1. Does Sponsoring an Undocumented Employee Increase My Risk of Prosecution for Hiring Undocumented alien?
I hired a woman (who had been my customer for a couple of years) not knowing at the time she was undocumented. She lived in a nice neighborhood and her husband had a job at a big construction company. She had a valid drivers license when I first hired her which I copied and put on file. Over 3 years she went from 15 hours a week to salaried full-time manager. About a year ago, I asked her to be my company’s registered agent for city regulatory compliance. She said her license was expired. That was the first time I discovered that she was here illegally. Now, her daughter is about to turn 21 and she says she’s pursuing legal status and wants me to sponsor her. I’m not interesting in signing anything which amounts to a confession that I am aware that she is here illegally. Assuming there is a pathway for her to obtain legal status when her daughter turns 21 next year, are there any protections afforded me if I agree to sponsor her?
Mr. Lee Answers:
In the case of your undocumented employee, she would chiefly be sponsored by her daughter, and I assume that you would act as the financial cosponsor. Such sponsorship would be through your filling out an I-864 affidavit of support form. Under the law, such a sponsor is responsible for providing financial support for up to 125% of the poverty guidelines, and your assets can be deemed hers if she makes application for means tested benefits from a local, state, or federal government. The obligation lasts until the alien has acquired 40 quarters of work, becomes a US citizen, passes away, or leaves the US permanently. Insofar as your liability as an employer is concerned, a driver’s license is not sufficient documentation to hire someone in the US. That plus a Social Security card without a limiting date would be sufficient, however, for employment. But even if that was the case, it appears that you were made aware of her illegality a year ago when she informed you that her license was expired. You might be liable for fines, although it is questionable that DHS would be interested in going after you. However, in these days of Trump, there are no guarantees.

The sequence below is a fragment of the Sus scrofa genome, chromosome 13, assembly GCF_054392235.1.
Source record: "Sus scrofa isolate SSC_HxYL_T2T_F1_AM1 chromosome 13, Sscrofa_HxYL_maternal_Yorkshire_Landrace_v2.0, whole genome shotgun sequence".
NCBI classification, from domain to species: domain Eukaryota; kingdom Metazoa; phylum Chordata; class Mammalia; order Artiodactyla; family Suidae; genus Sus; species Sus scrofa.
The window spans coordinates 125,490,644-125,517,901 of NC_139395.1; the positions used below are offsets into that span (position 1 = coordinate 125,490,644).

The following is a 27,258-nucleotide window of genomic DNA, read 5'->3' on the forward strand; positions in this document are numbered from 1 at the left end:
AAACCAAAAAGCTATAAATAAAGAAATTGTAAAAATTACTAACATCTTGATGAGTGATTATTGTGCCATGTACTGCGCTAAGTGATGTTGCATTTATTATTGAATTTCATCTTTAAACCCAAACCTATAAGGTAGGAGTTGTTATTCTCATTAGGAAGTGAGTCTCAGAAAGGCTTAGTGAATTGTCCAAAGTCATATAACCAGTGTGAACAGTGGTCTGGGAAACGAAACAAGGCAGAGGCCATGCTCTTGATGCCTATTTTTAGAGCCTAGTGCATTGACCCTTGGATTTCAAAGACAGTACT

2. I Was Refused Entry Into U.S. with INA section 217, For An Overstay Which I Wasn’t Aware Of.
I would like to apply for a B-2 visa, what are my chances?
Mr. Lee Answers:
In a consular interview, you can explain the situation of your overstay to an officer who will determine as a matter of discretion whether he or she will give you a B-2 visa. Dependent upon the reason and your credibility as seen by the consular officer, the visa may or may not be given.
3. Do I Have to Submit All 5 Years Bank Statements for My Naturalization?
Mr. Lee Answers:
Banking statements are not generally required as part of the naturalization process. They may be relevant in cases involving naturalization in three years on the basis of marriage to a US citizen where individuals must show that they have been constantly residing with the US citizen spouse. But even in that case, sporadic joint banking statements covering the three years would be one of the acceptable proofs to show constant living together.